It’s a wonderful day when I get to help Kristin out with the story time programs. So, I just couldn’t resist coming downstairs for the Halloween party with the Rising Readers on Monday. As I was helping clean things up, one of our “library kids”, Layla, asked me “What is your favorite book in this whole library?” It took me a minute! I’m a librarian…I like to read. I could have named off a whole lot of books. But, I had a thought as I was chatting with her about what I like to read. “Bats at the Library by Brian Lies!” I exclaimed.
This was one of the first books that I fell in love with as a children’s librarian and storyteller. The pictures are grand, the prose poetic but very readable…it’s simply a whole lot of fun to read and even more fun to READ TO children. Brian Lies captures the amazing things that children can see and do at the library through bats who have snuck in through an open window after closing. They play with the water fountain, make photocopies, play shadow puppets on the wall and have story time. The older bats tell tales that they had learned from these books long ago and the younglings drift into pretending that they are the characters in the book. It’s a wonderful view of the public library.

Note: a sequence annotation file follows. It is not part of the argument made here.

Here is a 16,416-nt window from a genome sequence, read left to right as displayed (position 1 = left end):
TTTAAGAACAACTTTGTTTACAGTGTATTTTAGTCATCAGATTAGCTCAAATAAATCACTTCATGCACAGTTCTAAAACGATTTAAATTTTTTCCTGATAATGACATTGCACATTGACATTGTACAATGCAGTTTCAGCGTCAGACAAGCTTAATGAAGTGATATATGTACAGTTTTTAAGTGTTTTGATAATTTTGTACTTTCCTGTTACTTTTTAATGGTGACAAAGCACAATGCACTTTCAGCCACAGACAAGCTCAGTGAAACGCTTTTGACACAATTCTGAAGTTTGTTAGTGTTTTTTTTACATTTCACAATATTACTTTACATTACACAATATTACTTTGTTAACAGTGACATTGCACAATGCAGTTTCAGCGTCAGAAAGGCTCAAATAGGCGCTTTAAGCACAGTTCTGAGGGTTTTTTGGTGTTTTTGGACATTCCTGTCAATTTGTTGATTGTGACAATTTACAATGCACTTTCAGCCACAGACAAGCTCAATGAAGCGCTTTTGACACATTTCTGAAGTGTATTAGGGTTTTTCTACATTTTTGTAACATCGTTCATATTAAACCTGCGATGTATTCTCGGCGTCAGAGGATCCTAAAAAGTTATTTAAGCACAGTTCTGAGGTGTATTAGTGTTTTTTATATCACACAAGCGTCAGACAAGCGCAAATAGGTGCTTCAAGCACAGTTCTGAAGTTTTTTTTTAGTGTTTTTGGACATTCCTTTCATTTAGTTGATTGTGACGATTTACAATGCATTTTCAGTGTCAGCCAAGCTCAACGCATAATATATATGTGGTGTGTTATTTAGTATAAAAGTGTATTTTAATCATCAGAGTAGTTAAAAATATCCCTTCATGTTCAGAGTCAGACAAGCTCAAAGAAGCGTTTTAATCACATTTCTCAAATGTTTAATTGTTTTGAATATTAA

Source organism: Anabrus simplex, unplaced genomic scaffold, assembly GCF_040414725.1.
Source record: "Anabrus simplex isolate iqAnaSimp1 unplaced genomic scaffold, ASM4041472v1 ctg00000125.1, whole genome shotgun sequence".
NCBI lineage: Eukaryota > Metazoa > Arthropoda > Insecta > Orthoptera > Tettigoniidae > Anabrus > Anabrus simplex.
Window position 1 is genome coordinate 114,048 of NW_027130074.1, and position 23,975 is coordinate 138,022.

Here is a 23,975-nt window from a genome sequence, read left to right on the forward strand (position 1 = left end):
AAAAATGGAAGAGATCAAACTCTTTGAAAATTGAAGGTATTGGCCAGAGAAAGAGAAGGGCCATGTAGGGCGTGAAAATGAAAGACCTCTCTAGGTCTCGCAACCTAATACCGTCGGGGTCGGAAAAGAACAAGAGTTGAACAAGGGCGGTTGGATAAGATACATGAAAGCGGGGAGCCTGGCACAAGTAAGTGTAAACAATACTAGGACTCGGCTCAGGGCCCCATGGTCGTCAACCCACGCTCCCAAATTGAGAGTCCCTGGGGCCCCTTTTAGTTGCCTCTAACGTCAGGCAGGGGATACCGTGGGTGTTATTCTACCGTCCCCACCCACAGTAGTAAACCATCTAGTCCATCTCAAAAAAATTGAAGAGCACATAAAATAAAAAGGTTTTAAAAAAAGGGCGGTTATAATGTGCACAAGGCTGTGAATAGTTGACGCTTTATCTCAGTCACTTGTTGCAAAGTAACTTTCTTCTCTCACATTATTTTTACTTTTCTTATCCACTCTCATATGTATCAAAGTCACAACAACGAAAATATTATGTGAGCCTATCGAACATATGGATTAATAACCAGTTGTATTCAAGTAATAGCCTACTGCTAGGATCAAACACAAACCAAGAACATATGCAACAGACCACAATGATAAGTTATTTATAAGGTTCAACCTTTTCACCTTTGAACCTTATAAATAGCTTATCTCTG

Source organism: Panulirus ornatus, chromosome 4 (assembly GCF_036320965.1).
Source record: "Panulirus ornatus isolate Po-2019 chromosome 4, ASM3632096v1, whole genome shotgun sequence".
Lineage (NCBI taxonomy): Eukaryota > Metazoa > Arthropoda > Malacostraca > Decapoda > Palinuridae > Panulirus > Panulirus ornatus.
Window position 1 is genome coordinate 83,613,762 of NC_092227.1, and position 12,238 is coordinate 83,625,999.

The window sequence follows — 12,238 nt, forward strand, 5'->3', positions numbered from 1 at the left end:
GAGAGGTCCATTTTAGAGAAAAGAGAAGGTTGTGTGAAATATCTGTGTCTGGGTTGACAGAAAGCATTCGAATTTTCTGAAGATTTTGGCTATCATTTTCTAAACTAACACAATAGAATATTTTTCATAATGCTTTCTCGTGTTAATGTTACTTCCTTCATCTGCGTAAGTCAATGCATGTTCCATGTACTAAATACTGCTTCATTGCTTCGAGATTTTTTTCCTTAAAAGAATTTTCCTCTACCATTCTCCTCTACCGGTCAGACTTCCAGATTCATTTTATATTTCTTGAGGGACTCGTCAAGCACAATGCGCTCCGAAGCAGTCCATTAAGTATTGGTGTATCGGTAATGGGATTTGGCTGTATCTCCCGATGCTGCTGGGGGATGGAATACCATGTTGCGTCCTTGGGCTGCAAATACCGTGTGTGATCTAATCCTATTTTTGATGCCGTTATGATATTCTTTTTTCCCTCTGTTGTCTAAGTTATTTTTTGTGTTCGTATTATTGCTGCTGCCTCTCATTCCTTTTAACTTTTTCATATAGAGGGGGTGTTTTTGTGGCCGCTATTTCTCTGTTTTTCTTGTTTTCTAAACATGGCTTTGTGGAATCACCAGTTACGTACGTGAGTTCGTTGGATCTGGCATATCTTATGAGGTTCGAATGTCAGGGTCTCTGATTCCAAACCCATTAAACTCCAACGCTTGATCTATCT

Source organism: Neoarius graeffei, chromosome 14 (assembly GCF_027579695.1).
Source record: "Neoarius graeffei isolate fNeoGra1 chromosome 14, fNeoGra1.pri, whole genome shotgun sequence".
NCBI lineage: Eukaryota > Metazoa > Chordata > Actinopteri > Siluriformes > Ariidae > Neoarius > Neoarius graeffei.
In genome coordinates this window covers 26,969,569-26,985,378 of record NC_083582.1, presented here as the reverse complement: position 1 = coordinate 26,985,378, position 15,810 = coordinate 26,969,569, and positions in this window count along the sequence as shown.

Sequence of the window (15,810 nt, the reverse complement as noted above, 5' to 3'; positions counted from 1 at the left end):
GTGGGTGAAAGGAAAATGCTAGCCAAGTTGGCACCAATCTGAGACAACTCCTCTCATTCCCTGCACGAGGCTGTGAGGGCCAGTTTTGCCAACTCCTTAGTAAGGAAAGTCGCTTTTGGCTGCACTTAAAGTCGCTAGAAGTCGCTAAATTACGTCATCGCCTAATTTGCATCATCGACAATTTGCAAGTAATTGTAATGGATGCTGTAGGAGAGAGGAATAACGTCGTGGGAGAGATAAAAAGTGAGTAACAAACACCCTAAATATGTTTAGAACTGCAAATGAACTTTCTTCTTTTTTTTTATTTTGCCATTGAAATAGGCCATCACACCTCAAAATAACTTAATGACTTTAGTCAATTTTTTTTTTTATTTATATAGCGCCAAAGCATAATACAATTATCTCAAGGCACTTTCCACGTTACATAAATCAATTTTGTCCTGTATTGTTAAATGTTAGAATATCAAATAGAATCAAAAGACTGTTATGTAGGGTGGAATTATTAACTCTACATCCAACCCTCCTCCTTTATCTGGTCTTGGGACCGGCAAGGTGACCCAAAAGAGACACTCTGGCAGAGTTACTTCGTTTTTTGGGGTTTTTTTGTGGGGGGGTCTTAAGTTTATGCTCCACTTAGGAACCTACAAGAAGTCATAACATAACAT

The author has written a few other books including, Bats at the Ballgame, Bats at the Beach and Bats in the Band. They all show a unique view of these activities, after hours, through the eyes of bats. If you have come to any of my story times or classroom visits, you’ve probably heard me reading one of these books. I admit, bats became a bit of an obsession for me after finding this book. I have quite a collection of bat puppets, plastic figures and crafts. I was able to find a fantastic youtube series published by the Bat World Santuary ( batworld.org ) and I even have a bat wing headband and bat covered shirt (if anyone remembers me being “The Batty Librarian” one Halloween)
So, as we “flitter and fly” through Fall, remember that “for now we’ll dream of things we’ve read, a universe inside each head. Every evening, one and all will listen for that late-night call: Can it be true? Oh, can it be? Yes! Bat Night at the Library!”